A cameraman operates a variety of cameras to record video film for motion pictures, television shows and commercials. He may also shoot film for sportscasts, ceremonial events or concerts. As part of camera crew, he typically works with a team of directors, technicians, and performers to consult on the technical and creative aspects of the production.
Depending on his expertise and the visual demands of the project at hand, a cameraman may work with traditional film cameras as well as digital and electronic versions. He may use one type of camera for the entire job or use multiple types to accommodate certain settings and create different illusions. He often works closely with the lighting crew to enhance a shot or scene.
A successful cameraman traditionally has expertise in using different camera features to generate a wide range of images. He may suggest these inventive shots, as can the director and cinematographer. Zoom lenses, filters, and other photographic manipulation features are typically used to increase the intensity or change the mood of a shot or scene. His range of creativity is also boosted by integrating the capabilities of mobile track and crane-mounted cameras with those of stationary ones.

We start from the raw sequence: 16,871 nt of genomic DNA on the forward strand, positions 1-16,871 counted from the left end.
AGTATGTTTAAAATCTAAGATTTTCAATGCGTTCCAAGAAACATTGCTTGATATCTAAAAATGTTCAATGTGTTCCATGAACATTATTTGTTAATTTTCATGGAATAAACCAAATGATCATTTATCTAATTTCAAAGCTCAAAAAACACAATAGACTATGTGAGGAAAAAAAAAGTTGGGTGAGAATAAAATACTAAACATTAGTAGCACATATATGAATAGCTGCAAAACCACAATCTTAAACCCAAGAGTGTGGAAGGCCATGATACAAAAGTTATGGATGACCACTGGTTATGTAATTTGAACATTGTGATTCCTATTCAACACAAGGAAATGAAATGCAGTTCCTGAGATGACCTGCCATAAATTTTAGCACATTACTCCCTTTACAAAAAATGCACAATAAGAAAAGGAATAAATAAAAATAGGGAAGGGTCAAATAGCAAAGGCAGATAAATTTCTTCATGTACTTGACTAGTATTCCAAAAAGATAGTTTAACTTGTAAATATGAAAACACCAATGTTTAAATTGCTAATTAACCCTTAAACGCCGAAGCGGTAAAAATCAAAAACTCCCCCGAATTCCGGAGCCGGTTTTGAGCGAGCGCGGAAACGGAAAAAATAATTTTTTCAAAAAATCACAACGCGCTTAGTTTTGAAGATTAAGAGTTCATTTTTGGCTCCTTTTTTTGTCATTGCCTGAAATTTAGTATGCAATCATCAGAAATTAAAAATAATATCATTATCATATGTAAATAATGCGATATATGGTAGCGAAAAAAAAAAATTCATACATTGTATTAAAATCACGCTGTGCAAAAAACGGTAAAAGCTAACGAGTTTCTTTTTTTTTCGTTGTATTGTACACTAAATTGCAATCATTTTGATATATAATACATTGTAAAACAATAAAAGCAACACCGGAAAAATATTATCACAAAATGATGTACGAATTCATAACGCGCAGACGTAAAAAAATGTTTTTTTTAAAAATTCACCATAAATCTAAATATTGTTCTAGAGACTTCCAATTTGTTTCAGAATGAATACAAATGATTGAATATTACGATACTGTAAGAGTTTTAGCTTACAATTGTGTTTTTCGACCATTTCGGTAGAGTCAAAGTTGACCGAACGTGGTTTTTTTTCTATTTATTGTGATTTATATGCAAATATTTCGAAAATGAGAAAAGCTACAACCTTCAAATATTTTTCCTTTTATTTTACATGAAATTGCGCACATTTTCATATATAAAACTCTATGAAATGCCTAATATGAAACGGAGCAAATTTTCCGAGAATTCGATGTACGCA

The three most common environments in which a camera professional works include on location, in a studio or outdoors. These venues are normally dictated by the nature of the film and the vision of the director. All three settings are frequently part of one film project.
If a cameraman works on location, he and the rest of the crew are generally more involved in the creative process than outdoors or in a studio as there are typically more available visual options than normal. Many commercials, music videos, and documentaries are shot on location. Feature films normally shoot at least part of their project on location.
A studio camera operator’s focus is generally on following a precise order of shots decided upon by the director and practiced beforehand. In this scenario, he is considerably less involved in the artistic side of his craft. Instead, his ability to work in unison with the director and communicate well is highlighted. Studio shoots are commonly used for television and movie productions.
Outdoor shoots are often considered the most prone to surprises. Besides the unpredictability of weather, other variables like local people and animals often disrupt the filming. Occasions like concerts and sporting events typically require shooting outdoors.
A two-year associate’s degree or a comparable certificate in video production is normally required to be a cameraman. To advance into the field of editing generally requires a bachelor’s degree. Familiarity with a wide range of cameras and video equipment is considered a plus.